1. Put your payment terms in writing
If you don’t have a payment policy in place set one up and if you do have a payment policy make sure you’ve communicated it with customers. You can’t hold customers accountable to payment terms if you’ve not communicated them. Use documents such as contracts and invoices to clarify payment terms and avoid customer confusion.
2. Invoice quickly and upfront where possible Regardless of your payment terms
The clock only starts ticking when you issue your invoice so don’t put invoicing to bottom of the pile once you’re able to request payment. If you’re just starting out or taking on a big order ask whether you can invoice upfront for the work. Even invoicing for a percentage of the work upfront can be enough to ensure the timely flow of cash into your business.
3. Clarify customer invoicing processes
If you’re dealing with a large business, spend time upfront to understand their invoicing processes and requirements. Most large businesses require a purchase order request before they will pay your invoice so request this before you start work. If you’re working with a large business for the first time it’s also worth clarifying what’s required to get set-up as a verified vendor so you don’t waste time doing that after you’ve delivered your product or service.
4. Make it easy for customers to pay
It might sound obvious but the easier you make it for customers to pay you the more likely they will. If you’re using an Online Software Program you can offer customers a ‘Pay Now’ option on invoices shared electronically so customers can pay using PayPal, credit or debit cards, with just a few clicks. Offering customers this functionality increases the likelihood of fast payment and saves time on manual data entry as transactions are synced with the Online Software.
5. Pick up the phone and build a relationship
Getting paid on time isn’t just about processes, it’s also about relationships. If you’re due payment from a customer it’s generally best to call rather than send an email. Friendly phone conversations help you understand reasons for a delay in payment and give you an opportunity to request a date for when you will receive payment. If you’ve got multiple customers that owe you payment consider prioritising calls to those that owe you most or are most delayed.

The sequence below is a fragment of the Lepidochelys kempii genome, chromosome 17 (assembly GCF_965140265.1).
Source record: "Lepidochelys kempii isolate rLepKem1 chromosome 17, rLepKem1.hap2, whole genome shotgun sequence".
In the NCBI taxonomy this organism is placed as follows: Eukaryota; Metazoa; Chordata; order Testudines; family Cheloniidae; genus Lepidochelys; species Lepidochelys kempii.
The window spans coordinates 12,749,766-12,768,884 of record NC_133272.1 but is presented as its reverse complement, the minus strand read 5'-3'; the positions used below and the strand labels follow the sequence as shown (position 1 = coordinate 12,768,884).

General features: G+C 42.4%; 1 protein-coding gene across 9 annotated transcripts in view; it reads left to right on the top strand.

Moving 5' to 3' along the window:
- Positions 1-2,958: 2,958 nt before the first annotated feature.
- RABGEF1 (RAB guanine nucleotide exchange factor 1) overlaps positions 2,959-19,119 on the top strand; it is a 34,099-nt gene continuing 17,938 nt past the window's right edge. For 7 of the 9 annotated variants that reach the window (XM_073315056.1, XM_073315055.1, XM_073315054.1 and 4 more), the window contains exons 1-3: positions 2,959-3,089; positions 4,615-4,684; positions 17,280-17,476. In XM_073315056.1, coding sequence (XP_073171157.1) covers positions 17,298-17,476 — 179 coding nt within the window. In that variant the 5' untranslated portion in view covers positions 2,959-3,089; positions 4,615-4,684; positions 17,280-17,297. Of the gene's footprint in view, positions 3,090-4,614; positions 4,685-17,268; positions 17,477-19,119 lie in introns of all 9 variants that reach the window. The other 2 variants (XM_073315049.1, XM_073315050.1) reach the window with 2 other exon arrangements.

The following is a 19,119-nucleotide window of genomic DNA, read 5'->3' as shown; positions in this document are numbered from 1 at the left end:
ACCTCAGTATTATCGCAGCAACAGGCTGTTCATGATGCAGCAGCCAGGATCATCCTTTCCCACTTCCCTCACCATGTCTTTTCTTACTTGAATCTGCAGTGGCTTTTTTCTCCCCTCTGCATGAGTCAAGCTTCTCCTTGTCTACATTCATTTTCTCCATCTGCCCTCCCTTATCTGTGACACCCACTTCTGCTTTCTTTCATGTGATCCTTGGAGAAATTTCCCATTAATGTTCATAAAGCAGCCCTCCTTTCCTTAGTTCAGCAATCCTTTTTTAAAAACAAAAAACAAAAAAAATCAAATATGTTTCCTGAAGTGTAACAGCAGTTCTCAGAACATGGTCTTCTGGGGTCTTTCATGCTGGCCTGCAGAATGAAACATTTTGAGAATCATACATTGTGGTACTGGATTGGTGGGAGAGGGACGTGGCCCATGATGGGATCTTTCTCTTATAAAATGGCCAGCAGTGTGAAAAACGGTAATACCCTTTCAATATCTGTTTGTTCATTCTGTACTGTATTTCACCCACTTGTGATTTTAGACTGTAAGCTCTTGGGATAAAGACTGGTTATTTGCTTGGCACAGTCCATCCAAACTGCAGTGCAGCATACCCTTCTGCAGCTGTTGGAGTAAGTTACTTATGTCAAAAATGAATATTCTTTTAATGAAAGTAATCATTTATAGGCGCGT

6. Adapt payment terms and incentivise early payment
If you’re finding late payment is a recurring issue for a particular customer don’t be afraid to adjust your payment terms. For instance, if your standard payment terms are 30 days you could reduce them to 14 days to encourage better payment behaviour. Incentives can also lead to early payment. Few customers will turn up the opportunity to pay less for a product or service given the chance so consider offering discounts to those that pay within the first 10 days to encourage prompt payment. With an Online Software Program, you can apply a discount to an invoice in a matter of seconds.
7. Automate follow-up
If you’ve got a big customer-base and it’s a stretch to call the late payers all the time, think about what you can do to automate the process. Apps such as Float and Invoice Sherpa can help you get a handle on the cash coming in and out of your business. Some can also send automatic reminders to customers about invoices that are due or overdue. Another approach to automation is to bulk invoice where you can, particularly when a purchase order has been set up. Many customers prefer this approach as it means they can better manage their own cashflow.
8. Track progress over-time
Fixing the late payment challenge won’t happen overnight so track progress over time to understand what actions are most effective in achieving timely customer payments. An automated Online Software Program gives you real-time access to payment data that can be accessed via a mobile or laptop so you can check-in on payments from wherever you might be.